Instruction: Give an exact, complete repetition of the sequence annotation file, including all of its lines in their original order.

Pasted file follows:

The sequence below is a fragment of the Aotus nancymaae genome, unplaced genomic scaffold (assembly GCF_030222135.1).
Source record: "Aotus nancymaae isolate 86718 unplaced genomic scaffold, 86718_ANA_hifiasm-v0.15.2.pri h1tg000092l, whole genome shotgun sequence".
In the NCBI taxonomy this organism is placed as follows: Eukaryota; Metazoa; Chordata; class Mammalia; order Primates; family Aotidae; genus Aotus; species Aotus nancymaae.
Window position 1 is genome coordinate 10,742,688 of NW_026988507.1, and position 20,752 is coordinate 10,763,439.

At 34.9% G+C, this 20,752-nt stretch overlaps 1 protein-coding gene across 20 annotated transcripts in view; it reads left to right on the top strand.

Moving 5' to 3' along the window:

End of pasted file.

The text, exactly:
The sequence below is a fragment of the Aotus nancymaae genome, unplaced genomic scaffold (assembly GCF_030222135.1).
Source record: "Aotus nancymaae isolate 86718 unplaced genomic scaffold, 86718_ANA_hifiasm-v0.15.2.pri h1tg000092l, whole genome shotgun sequence".
In the NCBI taxonomy this organism is placed as follows: Eukaryota; Metazoa; Chordata; class Mammalia; order Primates; family Aotidae; genus Aotus; species Aotus nancymaae.
Window position 1 is genome coordinate 10,742,688 of NW_026988507.1, and position 20,752 is coordinate 10,763,439.

At 34.9% G+C, this 20,752-nt stretch overlaps 1 protein-coding gene across 20 annotated transcripts in view; it reads left to right on the top strand.

Moving 5' to 3' along the window: